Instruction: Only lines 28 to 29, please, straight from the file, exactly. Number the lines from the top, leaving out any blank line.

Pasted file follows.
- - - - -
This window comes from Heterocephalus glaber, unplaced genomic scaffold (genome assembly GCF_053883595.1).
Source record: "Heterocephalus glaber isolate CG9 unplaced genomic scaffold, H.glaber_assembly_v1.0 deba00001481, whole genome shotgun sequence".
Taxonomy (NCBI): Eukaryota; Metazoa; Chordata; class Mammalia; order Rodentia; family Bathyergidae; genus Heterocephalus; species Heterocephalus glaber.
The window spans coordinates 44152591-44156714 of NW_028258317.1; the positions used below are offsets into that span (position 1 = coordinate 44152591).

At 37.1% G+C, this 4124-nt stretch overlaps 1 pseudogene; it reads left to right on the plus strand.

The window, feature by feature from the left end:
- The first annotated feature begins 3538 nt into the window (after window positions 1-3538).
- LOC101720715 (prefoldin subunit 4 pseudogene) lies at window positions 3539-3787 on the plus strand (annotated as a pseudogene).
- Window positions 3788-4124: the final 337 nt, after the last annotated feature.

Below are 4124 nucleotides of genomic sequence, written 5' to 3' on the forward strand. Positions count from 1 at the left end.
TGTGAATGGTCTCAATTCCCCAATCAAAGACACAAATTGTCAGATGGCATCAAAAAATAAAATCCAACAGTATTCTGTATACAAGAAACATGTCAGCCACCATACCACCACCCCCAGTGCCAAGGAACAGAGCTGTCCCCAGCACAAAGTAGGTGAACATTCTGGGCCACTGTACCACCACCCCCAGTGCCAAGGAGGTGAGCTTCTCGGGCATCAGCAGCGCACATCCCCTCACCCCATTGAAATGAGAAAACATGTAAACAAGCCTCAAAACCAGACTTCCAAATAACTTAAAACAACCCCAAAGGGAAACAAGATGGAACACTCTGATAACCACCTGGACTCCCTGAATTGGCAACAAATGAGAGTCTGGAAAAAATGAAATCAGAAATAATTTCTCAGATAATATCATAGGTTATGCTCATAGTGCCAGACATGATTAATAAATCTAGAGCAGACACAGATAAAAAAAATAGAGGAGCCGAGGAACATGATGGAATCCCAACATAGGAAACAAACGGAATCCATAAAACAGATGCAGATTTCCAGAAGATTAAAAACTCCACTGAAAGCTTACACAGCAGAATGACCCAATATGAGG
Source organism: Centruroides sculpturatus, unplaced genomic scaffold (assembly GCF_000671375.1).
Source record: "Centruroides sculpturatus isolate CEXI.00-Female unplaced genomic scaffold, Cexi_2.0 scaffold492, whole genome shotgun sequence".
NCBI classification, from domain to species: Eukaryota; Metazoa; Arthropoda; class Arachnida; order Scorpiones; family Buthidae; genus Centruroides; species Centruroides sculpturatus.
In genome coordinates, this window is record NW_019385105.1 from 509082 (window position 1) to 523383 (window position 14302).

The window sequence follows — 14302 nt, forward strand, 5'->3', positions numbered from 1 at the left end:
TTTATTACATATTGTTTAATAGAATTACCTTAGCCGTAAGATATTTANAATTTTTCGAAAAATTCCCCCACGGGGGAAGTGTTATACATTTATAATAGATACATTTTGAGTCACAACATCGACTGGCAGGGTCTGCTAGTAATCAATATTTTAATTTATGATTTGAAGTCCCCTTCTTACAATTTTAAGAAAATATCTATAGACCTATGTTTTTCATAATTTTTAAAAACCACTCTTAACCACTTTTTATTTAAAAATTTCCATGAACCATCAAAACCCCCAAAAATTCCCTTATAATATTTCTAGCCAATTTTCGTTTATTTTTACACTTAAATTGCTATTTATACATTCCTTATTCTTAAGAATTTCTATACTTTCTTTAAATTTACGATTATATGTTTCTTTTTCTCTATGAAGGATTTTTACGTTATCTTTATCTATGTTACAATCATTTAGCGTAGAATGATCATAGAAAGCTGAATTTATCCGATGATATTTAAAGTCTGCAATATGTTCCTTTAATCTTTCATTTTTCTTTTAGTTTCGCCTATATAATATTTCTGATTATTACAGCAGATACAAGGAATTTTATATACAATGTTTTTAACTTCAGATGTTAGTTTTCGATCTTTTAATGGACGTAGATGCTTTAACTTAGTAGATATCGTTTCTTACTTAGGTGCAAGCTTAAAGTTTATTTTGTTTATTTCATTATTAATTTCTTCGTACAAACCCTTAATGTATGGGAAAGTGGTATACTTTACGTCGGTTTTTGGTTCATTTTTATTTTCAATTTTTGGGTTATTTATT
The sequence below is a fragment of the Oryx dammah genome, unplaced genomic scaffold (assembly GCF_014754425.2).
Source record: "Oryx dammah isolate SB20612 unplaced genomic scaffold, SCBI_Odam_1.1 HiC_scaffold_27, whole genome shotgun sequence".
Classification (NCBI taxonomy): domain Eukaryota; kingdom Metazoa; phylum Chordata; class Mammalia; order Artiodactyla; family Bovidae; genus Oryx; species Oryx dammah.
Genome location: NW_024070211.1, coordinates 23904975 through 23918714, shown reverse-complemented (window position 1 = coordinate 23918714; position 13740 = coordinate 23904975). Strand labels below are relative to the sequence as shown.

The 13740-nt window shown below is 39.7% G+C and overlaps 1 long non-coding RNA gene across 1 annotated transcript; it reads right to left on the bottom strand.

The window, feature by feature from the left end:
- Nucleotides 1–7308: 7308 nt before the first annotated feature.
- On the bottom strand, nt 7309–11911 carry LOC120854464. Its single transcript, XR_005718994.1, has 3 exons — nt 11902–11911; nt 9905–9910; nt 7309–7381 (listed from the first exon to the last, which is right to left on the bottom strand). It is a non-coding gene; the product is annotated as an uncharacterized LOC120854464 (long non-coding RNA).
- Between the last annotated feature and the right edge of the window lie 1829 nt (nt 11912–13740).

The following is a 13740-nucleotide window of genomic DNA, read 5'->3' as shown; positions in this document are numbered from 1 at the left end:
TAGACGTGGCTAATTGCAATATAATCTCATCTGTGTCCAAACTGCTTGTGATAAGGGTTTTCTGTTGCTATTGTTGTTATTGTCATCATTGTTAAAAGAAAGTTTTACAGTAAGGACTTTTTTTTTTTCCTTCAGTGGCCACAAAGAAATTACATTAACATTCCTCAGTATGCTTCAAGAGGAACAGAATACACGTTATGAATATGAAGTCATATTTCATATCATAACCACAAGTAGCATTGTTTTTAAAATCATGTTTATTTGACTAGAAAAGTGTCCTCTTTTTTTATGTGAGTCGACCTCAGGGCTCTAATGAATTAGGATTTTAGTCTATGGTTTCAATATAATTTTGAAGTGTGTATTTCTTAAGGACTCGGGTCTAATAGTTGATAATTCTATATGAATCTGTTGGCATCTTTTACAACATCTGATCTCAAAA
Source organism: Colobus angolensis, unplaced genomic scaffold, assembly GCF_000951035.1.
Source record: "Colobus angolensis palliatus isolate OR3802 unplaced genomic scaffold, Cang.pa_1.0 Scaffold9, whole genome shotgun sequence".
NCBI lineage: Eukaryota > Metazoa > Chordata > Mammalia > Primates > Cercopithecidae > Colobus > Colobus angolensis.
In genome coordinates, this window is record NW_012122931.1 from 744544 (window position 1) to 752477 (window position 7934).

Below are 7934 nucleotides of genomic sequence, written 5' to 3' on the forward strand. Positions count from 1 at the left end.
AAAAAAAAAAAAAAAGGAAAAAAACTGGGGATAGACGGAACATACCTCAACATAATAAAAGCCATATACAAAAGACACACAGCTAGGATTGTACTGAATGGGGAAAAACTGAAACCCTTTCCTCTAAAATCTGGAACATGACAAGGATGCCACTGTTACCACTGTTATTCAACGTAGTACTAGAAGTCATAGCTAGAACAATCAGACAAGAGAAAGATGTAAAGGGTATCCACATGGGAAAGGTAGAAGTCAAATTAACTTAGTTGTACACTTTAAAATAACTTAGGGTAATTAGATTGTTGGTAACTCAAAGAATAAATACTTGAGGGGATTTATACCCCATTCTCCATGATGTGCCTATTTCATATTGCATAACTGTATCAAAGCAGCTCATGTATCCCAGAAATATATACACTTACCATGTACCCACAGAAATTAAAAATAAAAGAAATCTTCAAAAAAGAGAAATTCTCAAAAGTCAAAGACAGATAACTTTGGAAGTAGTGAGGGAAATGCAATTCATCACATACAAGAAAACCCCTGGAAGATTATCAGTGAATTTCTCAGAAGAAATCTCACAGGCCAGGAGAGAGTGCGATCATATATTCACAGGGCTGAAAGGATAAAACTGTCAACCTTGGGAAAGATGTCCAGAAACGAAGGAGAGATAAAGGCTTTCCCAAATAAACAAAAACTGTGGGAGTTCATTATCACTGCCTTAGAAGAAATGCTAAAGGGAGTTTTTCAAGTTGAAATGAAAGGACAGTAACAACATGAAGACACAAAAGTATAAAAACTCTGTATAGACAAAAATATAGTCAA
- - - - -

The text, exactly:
TAGACGTGGCTAATTGCAATATAATCTCATCTGTGTCCAAACTGCTTGTGATAAGGGTTTTCTGTTGCTATTGTTGTTATTGTCATCATTGTTAAAAGAAAGTTTTACAGTAAGGACTTTTTTTTTTTCCTTCAGTGGCCACAAAGAAATTACATTAACATTCCTCAGTATGCTTCAAGAGGAACAGAATACACGTTATGAATATGAAGTCATATTTCATATCATAACCACAAGTAGCATTGTTTTTAAAATCATGTTTATTTGACTAGAAAAGTGTCCTCTTTTTTTATGTGAGTCGACCTCAGGGCTCTAATGAATTAGGATTTTAGTCTATGGTTTCAATATAATTTTGAAGTGTGTATTTCTTAAGGACTCGGGTCTAATAGTTGATAATTCTATATGAATCTGTTGGCATCTTTTACAACATCTGATCTCAAAA
Source organism: Colobus angolensis, unplaced genomic scaffold, assembly GCF_000951035.1.